To learn more about best practices and standards with the Our Manchester Equality and Inclusion Plan, we spoke with David Gray, Employment Service Manager with Breakthrough UK.


Can you explain the OMEIP's aims to us?

"The OMEIP aims to reduce and remove barriers affecting disabled people's ability to enter and sustain meaningful employment. This will be achieved by working with employers and employees, disabled people and non-disabled people.

We aim to broker relationships with further employers to support them in improving their recruitment and inclusivity policies and procedures with the intent that this will help to alleviate the over-representation of disabled people in those out of employment."


What one thing, right now, can employers do to make their workplaces more inclusive?

"They can proactively hire disabled people into current positions, and/or find a space to carve a role for a disabled person (<16-hour contract, flexible hours, aware of reasonable adjustments). The only way to be more inclusive is to just go and do it. Hiring disabled people will mean managers get experience of managing disabled people, and colleagues get a better understanding that disabled people can work effectively.

While the latter sounds harsh, there is an ongoing, deep-rooted perception that disabled people cannot work as effectively as non-disabled people, with Scope finding that a third of people believe this to be true. That percentage has stayed at over 30% for at least the past 20 years. Employers create a culture of inclusivity and directly include disabled people by simply hiring them - and we'd be here to support them to do so around any concerns about doing it in the right way."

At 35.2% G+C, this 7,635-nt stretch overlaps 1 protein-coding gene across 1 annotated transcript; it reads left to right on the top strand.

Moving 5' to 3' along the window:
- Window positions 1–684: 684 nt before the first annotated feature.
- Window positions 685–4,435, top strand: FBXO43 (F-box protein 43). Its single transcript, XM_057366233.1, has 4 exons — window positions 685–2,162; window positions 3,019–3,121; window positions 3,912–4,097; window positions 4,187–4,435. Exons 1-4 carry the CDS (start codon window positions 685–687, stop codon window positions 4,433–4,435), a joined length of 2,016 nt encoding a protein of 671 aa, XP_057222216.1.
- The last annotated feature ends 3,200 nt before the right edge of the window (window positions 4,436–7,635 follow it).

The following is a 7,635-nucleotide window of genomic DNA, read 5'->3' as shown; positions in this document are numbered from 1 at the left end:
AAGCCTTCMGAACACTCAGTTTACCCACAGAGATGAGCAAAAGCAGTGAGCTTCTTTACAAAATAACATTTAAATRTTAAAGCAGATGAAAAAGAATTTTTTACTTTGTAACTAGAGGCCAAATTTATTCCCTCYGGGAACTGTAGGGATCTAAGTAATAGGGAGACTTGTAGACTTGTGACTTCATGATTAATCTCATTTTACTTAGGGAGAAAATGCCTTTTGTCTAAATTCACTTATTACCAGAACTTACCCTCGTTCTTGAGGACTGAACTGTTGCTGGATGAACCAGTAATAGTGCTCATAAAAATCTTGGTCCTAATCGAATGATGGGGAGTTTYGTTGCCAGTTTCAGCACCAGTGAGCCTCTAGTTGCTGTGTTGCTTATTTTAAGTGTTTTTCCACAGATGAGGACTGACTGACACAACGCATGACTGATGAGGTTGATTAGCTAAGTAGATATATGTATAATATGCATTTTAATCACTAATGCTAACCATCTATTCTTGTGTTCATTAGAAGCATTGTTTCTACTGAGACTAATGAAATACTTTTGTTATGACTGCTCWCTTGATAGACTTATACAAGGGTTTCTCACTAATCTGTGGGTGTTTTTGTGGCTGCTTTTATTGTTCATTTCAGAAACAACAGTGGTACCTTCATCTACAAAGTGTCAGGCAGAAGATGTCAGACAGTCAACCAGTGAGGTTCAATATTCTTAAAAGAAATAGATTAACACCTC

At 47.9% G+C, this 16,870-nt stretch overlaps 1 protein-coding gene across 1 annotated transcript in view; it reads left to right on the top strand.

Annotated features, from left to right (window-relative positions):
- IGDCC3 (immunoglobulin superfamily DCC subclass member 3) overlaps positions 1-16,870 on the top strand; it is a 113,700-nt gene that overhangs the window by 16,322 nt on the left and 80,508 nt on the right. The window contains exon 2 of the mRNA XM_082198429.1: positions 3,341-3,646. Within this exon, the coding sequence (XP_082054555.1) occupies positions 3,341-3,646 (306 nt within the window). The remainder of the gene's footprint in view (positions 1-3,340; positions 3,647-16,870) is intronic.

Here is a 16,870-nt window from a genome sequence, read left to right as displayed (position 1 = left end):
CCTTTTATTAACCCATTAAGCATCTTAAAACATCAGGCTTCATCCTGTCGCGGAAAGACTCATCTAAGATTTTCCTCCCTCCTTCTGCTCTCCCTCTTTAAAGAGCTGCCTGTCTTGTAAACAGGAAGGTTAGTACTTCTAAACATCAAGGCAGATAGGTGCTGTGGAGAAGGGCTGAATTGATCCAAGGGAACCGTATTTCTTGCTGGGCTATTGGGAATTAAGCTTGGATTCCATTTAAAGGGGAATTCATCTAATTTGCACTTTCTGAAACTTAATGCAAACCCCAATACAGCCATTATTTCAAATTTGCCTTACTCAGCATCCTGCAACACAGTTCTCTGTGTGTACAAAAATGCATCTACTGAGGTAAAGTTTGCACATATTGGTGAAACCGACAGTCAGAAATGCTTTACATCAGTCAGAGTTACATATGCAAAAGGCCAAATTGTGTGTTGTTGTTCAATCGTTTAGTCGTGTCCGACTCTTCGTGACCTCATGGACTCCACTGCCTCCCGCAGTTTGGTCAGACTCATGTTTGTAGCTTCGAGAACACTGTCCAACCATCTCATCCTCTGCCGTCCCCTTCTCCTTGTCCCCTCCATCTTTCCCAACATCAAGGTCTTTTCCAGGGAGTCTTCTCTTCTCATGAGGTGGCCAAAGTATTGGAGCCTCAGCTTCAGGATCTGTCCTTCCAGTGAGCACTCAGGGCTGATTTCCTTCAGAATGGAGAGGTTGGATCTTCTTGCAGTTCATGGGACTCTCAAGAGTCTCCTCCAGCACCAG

What are the main benefits to an inclusive and diverse workforce?

"An inclusive and diverse workforce is one that isn't discriminatory, and this should be the standard. What we're aiming to do is make the employment market representative of the people that are in it. At the minute, that's not the case, which is entirely wrong. Therefore, the benefits are that it would be representative and fair.

From an employer's perspective, you would open up your recruitment pool significantly, too.

You could learn more about reasonable adjustments that may inform best business practices for all staff, for example, working from home and having flexible hours. Before the pandemic, these options were often stated as not good for business, and now it's the new norm. These two are the most requested reasonable adjustments by far for disabled people."


What does the future of employment look like to you?

"To me, the future of employment looks significantly more human. COVID has been a large adjustment for people who were not used to the idea of balancing work and life at the same time. Everyone has been forced to manage their work time and personal time in a more conscious way. For disabled people, this isn't new. It's now common place to see parents be allowed time out of the workday to support their children (picking them up from school, for example). That flexibility is beneficial for both the employer and employee in clear ways but was not something most employers would even give a second thought to until recently. These minor changes are what is being asked for to support disabled people in finding work. I think that idea is becoming more understandable to a lot of employers at the minute, and I look forward to seeing what happens next."

If you’re an employer or a hiring manager, and you’d like more advice and guidance about what the best practices are regarding the hiring of disabled people, you can join David on the friendly online forum here.